7. If a conflict of interest is perceived to exist, a written letter may be sent to the CBTF Judges Rep who will then, along with the CBTF President and CBTF Technical Chairperson, review the matter and take appropriate action.

Other reasons to disqualify self from judging an athlete/group:

  • An emotional bond with athlete or with close relative of the athlete.
  • Former commitment of the strength that the Judge is unable to sever.
  • Conflict situation the Judge is unable to resolve or forget.
  • Anything positive or negative that will, to any degree, distract from producing an unbiased placement for that athlete.
  • You may not judge the senior or collegiate divisions for two years following your retirement from competing in those divisions.
  • It is unethical to refuse to judge a division that appears to be difficult to decide placement.
  • It is unethical to refuse to judge a division in which a negative reaction is conceivable.



Policies – Through the Provincial Judges Representative and the National Judges Representative, judges shall be given opportunity for maximum input in the formulation and revision of CBTF rules that pertain to judging policies and procedures.

Merit – Each judge should recognize and appreciate the contributions and accomplishments of professional peers. This will generate a positive, friendly atmosphere.

Interference – No one may interfere with the judging duties of a contracted judge.

Confidentiality – All personal and professional information deemed confidential should remain undisclosed.

Conflict Management – During conflict and disagreements, interaction among judges should display professional dignity and mutual respect in resolving these issues.

Complaint Procedure – When a judge disagrees with another certified judge, these recommendations should be employed:

  • Discuss the issue directly with the person with whom the disagreement is.
  • If the issue remains unresolved after discussion, contact the provincial executive and then the CBTF Board of Directors in writing. The complaint should be written concisely and with pertinent information included.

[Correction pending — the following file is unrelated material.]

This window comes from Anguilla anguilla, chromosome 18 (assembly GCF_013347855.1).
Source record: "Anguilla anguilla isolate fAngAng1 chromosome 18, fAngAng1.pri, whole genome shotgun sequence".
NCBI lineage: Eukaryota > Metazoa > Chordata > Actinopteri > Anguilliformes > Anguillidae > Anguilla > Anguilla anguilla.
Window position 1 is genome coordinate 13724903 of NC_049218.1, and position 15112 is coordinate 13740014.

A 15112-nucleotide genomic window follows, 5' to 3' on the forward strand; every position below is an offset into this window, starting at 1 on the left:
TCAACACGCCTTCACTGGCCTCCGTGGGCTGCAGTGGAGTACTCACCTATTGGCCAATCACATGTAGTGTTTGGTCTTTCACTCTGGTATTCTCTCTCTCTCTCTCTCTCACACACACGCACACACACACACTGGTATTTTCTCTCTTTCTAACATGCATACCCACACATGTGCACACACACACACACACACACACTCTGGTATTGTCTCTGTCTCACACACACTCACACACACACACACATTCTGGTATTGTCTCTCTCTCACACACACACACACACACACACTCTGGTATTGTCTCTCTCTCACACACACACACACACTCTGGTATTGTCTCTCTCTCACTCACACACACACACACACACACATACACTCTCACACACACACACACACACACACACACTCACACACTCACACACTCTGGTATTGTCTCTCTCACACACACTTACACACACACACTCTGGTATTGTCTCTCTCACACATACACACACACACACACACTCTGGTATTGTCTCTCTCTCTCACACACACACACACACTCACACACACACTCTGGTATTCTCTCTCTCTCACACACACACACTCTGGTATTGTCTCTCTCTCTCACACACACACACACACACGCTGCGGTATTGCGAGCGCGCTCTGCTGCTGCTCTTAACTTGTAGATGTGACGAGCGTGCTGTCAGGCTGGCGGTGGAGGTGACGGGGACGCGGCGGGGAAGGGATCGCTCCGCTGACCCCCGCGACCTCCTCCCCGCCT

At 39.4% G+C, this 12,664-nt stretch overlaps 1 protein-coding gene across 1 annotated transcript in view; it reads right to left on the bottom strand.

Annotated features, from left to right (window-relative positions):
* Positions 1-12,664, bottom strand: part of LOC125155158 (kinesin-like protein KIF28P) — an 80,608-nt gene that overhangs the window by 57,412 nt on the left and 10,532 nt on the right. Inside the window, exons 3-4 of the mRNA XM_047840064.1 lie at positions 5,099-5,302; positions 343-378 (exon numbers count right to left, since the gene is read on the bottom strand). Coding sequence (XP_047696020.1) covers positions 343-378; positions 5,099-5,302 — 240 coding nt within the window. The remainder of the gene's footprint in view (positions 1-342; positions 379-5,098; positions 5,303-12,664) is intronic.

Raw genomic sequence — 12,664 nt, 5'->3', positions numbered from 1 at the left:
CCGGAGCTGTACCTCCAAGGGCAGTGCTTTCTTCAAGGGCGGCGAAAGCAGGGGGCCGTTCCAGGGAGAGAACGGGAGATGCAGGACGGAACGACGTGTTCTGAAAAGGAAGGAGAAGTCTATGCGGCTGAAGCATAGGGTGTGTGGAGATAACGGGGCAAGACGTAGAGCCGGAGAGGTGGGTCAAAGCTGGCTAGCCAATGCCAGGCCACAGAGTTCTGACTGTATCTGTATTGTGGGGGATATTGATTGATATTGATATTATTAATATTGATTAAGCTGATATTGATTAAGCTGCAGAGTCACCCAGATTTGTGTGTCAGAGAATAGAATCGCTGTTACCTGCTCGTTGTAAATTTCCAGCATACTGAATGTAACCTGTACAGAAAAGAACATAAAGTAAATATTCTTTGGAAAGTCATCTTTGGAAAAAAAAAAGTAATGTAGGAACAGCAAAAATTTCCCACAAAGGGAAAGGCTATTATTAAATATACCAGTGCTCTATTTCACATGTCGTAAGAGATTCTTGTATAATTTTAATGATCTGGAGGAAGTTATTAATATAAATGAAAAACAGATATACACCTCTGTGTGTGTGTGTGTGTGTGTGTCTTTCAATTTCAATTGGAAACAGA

Channels – It is permissible for a judge to send a written resume and availability to provincial associations and competition directors to secure employment.

Contracts – An Official CBTF Judges’ Contract must be drawn up prior to the competition in order to clarify, in print, the relationship between the judge and the competition director to outline expectations, eliminating any misunderstandings.

Written or verbal contracts are employment agreements between a judge and a competition director that require immediate response. The reply must accurately reflect the judge's availability and willingness to judge the contracted event.

The contract must be specific regarding name of competition, date(s), time, location, judge’s fees (flat rate and overtime if applicable), specific transportation arrangements, lodging, meal arrangements, other agreement requirements as well as any other pertinent information required by either party. The date and times of judge's meeting should also be included in the contract information. Contracts must be signed and dated by both parties.  The judge and competition director should both retain a copy. The judge should carry her/his copy to the competition. If you do not receive a contract you should insist on one from competition director. It is important to verify any missing information on the contract PRIOR to the competition.

Judges’ Contract Procedure:

  1. The competition director will complete the contract, sign it and send it to the judge.
  2. The judge fills in appropriate information and signs the document. If any revisions from the contract are required from the judge, these revisions are made and initialled by the judge.